[Beowulf] Stroustrup regarding multicore
diep at xs4all.nl
Wed Aug 27 11:47:46 EDT 2008
On Aug 26, 2008, at 10:34 PM, Tim Cutts wrote:
> On 26 Aug 2008, at 2:29 pm, Perry E. Metzger wrote:
>> I think part of the issue is that most people doing scientific
>> computing don't have computer science backgrounds, which is a
> There is an unwritten recruitment rule, certainly in my field of
> science, that the programmer "must understand the science", and
> actually being able to write good code is very much a secondary
I couldn't disagree more.
Maybe your judgement is not objective.
For any serious software, let's be objective. Only a few will learn
how to program real well and manage to find their way in complex codes.
That's for just very few. That usually and not seldom takes a year or
10 to learn. If someone has a PHD or Master or whatever in some science,
he's usually capable of explaining and understanding things.
Becoming a very good low level programmer is a lot harder than
learning a few more algorithms that can solve a specific problem.
Especially understanding how to program efficiently parallel is not
so easy. I spoke with a guy who figured past week some stuff
that was used in the 90s at supercomputers, and he concluded it was
That's *professors* in computer science and math who were involved in
A single good low level programmer can speedup things not seldom
In fact i remember a statement of a programmer who was hired in
germany to do some physics works and after a few years he managed a
speedup of a factor 1000+ over the original software. In fact it's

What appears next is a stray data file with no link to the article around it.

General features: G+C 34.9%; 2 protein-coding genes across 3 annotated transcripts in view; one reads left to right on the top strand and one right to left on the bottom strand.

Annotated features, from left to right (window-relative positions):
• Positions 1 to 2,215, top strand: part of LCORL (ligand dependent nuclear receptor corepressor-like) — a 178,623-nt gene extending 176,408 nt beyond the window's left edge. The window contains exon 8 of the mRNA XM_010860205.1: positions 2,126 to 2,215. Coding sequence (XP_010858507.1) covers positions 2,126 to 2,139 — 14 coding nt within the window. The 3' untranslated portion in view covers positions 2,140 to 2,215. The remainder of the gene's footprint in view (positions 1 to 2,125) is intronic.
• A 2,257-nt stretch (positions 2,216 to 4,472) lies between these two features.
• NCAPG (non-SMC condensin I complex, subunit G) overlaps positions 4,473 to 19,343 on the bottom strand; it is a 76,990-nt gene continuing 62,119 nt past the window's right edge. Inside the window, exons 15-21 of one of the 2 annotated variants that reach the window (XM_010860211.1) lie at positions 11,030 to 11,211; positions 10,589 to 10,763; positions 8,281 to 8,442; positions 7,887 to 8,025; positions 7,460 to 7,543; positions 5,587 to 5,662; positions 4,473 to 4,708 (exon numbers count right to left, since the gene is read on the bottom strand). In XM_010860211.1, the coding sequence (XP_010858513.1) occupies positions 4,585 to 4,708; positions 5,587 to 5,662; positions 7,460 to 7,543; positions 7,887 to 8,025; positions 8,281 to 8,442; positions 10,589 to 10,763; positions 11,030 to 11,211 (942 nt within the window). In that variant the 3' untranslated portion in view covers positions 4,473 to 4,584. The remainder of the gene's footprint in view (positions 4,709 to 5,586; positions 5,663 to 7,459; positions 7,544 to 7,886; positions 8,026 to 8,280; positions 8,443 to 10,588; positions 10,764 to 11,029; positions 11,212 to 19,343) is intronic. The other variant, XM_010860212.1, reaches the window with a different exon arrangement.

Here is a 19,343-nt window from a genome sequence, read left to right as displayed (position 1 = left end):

more than factor 1000, it was an exponential speedup.
According to his opinion: "getting a speedup less than a factor 1000
in scientific number crunching software you can do with your eyes
Knowing everything about efficient caching and hashing and how to
divide that over the nodes without getting the full latency, nor losing
factor 50+ to just MPI messaging, that's just simply a fulltime
expertise in itself, and there is far fewer you can find who can do
than the huge amount of people who can explain you the field's stuff.
Note bio-informatics is a bad idea to mention, it's eating a grand
total of < 0.5% system time at supercomputers
and that's already system time that hardly gets used in an efficient
manner. There is just not much to calculate there,
when compared to math, physics and everything that has to do with the
weather from climate in X years from now to earthquake prediction.
Physics in itself is eating 50%+ of all supercomputer time.
> I think this grew out of the last 20 years of exponentially
> increasing computer power which meant that in many fields you could
> write crappy code and just wait for hardware improvements to make
> it faster. This is particularly the case in fields such as
> bioinformatics where the field came into existence since the days
> of very limited memory and very slow machines, so they never
> experienced the world when writing tight code was essential (I
> started programming in 1984, so I can barely remember those days
> either). This is further hindered by the fact that no-one doing a
> masters in Bioinformatics learns a compiled language. They learn
> things like Java, R, perl, python and ruby.
> There is light at the end of the tunnel, though. I'm beginning to
> see signs that people are starting to be hired primarily as
> programmers, and not scientists. This is usually in areas where
> the scientists have hit a brick wall in terms of performance, and
> with exponentially increasing data quantities, had nowhere else to
> go. I expect this to gradually expand over the next couple of
> years, but there's going to be a lot of pain in the meantime -
> particularly for those of us building and running the systems, who
> will tend to get the blame when we supply a 10,000 core cluster and
> the scientists find their code doesn't run any faster than it does
> on the current 1,000 core system. "It's a more powerful system, it
> must be your fault it's not working"
> The Wellcome Trust Sanger Institute is operated by Genome
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